St. Elmo, one of the West's best-preserved ghost towns, hosted several hundred miners from the 1880s to the 1910s. Sited on Chalk Creek in a spectacular and isolated mountain valley, this mining and milling town is surrounded by deep forests, which inspired its original name, Forest City. The second name came from pioneer storekeeper Griffith Evans, who fancied Augusta Jane Evans's sentimental novel, Saint Elmo. He hired L. C. Cornwell, a civil engineer, to survey the site and design a town plan. Cornwell imposed a gridiron of right-angled streets and rectangular blocks that ignored both branches of Chalk Creek and equally serpentine Grizzly Creek, as well as the hilly outskirts of town. Because the plan was impractical and rendered many lots useless, even the town fathers came to ignore it. Buildings were allowed in street right-of-ways, creating irregular setbacks and roadways.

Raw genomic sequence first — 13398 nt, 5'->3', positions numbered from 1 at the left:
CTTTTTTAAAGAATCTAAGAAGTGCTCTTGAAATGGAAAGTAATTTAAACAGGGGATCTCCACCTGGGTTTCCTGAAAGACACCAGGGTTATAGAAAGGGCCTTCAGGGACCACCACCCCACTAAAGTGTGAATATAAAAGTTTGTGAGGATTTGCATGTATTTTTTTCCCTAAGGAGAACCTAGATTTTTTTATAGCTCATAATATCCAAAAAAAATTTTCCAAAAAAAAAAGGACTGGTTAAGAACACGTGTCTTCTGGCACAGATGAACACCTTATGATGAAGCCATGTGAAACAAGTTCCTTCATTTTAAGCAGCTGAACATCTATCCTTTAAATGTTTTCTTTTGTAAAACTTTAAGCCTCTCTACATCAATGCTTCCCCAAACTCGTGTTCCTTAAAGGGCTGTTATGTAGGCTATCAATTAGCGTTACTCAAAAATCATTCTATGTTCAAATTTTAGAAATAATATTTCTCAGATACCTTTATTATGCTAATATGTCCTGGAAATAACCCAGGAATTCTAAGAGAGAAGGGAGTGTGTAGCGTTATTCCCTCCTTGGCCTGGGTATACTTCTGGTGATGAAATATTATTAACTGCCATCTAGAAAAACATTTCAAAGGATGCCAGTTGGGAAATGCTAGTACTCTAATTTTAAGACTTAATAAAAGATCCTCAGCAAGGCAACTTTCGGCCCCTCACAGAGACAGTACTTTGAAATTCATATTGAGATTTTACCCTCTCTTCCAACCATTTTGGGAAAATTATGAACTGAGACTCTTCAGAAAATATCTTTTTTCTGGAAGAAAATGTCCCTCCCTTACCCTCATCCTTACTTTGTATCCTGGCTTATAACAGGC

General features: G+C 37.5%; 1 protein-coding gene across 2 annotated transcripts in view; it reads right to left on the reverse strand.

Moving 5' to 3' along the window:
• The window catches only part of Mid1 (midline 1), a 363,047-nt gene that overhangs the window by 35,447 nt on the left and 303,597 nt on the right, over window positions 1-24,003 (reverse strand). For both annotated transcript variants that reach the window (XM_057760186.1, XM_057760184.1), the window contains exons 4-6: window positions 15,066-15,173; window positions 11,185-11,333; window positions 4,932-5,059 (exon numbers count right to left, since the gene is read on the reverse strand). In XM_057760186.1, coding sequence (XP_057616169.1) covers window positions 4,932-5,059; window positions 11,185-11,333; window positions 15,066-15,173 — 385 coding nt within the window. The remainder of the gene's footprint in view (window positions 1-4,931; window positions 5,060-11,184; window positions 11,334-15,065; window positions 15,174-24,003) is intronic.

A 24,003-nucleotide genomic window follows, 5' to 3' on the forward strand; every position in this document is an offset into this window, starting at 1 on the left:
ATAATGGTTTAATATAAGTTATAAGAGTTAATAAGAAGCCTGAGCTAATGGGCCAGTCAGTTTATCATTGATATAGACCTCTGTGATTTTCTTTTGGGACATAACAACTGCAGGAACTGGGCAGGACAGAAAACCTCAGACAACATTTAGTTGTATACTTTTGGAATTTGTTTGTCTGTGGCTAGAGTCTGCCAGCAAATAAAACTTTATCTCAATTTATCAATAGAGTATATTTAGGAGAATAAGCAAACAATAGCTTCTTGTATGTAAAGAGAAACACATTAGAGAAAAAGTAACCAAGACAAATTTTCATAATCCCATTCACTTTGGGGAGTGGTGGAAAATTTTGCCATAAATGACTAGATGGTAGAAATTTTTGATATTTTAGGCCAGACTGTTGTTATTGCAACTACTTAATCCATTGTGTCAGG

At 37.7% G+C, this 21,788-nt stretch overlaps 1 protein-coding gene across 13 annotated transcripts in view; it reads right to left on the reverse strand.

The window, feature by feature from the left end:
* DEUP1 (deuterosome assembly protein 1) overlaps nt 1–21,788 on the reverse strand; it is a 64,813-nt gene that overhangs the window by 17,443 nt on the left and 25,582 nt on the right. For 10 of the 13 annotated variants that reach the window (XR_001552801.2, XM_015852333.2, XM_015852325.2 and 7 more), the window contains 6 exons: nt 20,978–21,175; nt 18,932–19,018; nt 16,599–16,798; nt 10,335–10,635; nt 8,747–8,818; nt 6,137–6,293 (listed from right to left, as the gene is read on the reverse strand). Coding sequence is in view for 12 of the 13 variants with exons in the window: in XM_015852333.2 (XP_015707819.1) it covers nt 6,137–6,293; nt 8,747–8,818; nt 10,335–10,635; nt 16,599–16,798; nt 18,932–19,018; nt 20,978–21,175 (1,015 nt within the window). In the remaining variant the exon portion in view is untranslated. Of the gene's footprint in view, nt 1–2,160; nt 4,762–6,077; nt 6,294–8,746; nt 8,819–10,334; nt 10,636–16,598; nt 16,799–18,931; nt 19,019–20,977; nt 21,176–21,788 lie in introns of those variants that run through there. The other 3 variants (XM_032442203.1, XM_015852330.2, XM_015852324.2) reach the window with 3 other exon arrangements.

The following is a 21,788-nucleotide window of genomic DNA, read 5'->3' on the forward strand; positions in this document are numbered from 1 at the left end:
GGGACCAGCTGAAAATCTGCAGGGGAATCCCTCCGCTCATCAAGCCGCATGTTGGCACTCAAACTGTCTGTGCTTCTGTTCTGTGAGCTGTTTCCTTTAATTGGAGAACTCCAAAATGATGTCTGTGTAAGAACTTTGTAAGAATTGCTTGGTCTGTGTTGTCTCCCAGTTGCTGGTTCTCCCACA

Carpenter Frederick W. Brush built many of the commercial and residential buildings in St. Elmo. Two fires during the 1890s destroyed much of the business district, including the opera house. Forty-three nineteenth-century structures survive in this rare concentration of log and balloon-frame buildings that were the town's first and only generation of architecture.
Log cabins varied with the regional and ethnic origins of their builders. The McKenzie-Ottoson House (c. 1885), on the east side of Poplar Street across from the Pawnee Mill, is made of peeled logs joined in saddle notches with mud chinking. It has gable ends dressed with vertical planks, showing an Anglo propensity for making the gable end the facade. The Helmer-Savard House (c. 1888), on the south side of Gunnison Avenue four doors west of 1st Avenue, is a side-gabled house with board-and-batten gable ends and V-notched logs.
Decades after everyone else left, one family, the Starks, stayed on to run their store and guard the town against the depredations that leveled the nearby towns of Alpine, Hancock, Iron City, and Romley. Only after Tony Stark was taken to the state mental hospital in Pueblo and his wife, Annabelle, to a Salida nursing home did St. Elmo become a ghost. In recent decades, some of the old homes have been converted to summer cabins, whose residents have restored the plank sidewalks, town halls, school, jail, and Home Comfort Hotel. In the surrounding Chalk Creek Mining District, many mine, mill, railroad, and house ruins linger.